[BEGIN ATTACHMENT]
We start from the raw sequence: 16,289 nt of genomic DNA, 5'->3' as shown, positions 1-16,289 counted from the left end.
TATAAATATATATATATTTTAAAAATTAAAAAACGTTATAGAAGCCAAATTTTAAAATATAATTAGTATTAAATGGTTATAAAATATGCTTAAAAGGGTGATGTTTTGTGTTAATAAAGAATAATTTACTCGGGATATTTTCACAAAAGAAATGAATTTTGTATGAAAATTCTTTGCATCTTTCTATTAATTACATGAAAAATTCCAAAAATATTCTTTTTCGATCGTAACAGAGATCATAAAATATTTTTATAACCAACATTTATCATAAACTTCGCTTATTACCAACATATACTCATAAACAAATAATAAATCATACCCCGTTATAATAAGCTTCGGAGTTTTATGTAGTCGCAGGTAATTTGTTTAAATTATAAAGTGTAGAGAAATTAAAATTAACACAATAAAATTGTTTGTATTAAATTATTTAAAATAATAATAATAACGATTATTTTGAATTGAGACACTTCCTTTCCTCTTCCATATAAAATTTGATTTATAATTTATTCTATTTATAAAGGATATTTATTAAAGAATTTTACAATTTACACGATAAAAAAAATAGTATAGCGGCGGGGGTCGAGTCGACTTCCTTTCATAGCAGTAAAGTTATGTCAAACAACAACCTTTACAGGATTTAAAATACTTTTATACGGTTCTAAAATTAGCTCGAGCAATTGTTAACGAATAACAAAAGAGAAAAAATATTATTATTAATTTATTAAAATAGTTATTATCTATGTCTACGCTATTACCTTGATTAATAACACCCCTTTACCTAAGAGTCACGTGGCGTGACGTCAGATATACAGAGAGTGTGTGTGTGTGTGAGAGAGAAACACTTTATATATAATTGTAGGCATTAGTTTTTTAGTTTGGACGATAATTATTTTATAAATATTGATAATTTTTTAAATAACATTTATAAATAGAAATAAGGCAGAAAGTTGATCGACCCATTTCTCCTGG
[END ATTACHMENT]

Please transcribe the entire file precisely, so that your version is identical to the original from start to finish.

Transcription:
We start from the raw sequence: 16,289 nt of genomic DNA, 5'->3' as shown, positions 1-16,289 counted from the left end.
TATAAATATATATATATTTTAAAAATTAAAAAACGTTATAGAAGCCAAATTTTAAAATATAATTAGTATTAAATGGTTATAAAATATGCTTAAAAGGGTGATGTTTTGTGTTAATAAAGAATAATTTACTCGGGATATTTTCACAAAAGAAATGAATTTTGTATGAAAATTCTTTGCATCTTTCTATTAATTACATGAAAAATTCCAAAAATATTCTTTTTCGATCGTAACAGAGATCATAAAATATTTTTATAACCAACATTTATCATAAACTTCGCTTATTACCAACATATACTCATAAACAAATAATAAATCATACCCCGTTATAATAAGCTTCGGAGTTTTATGTAGTCGCAGGTAATTTGTTTAAATTATAAAGTGTAGAGAAATTAAAATTAACACAATAAAATTGTTTGTATTAAATTATTTAAAATAATAATAATAACGATTATTTTGAATTGAGACACTTCCTTTCCTCTTCCATATAAAATTTGATTTATAATTTATTCTATTTATAAAGGATATTTATTAAAGAATTTTACAATTTACACGATAAAAAAAATAGTATAGCGGCGGGGGTCGAGTCGACTTCCTTTCATAGCAGTAAAGTTATGTCAAACAACAACCTTTACAGGATTTAAAATACTTTTATACGGTTCTAAAATTAGCTCGAGCAATTGTTAACGAATAACAAAAGAGAAAAAATATTATTATTAATTTATTAAAATAGTTATTATCTATGTCTACGCTATTACCTTGATTAATAACACCCCTTTACCTAAGAGTCACGTGGCGTGACGTCAGATATACAGAGAGTGTGTGTGTGTGTGAGAGAGAAACACTTTATATATAATTGTAGGCATTAGTTTTTTAGTTTGGACGATAATTATTTTATAAATATTGATAATTTTTTAAATAACATTTATAAATAGAAATAAGGCAGAAAGTTGATCGACCCATTTCTCCTGG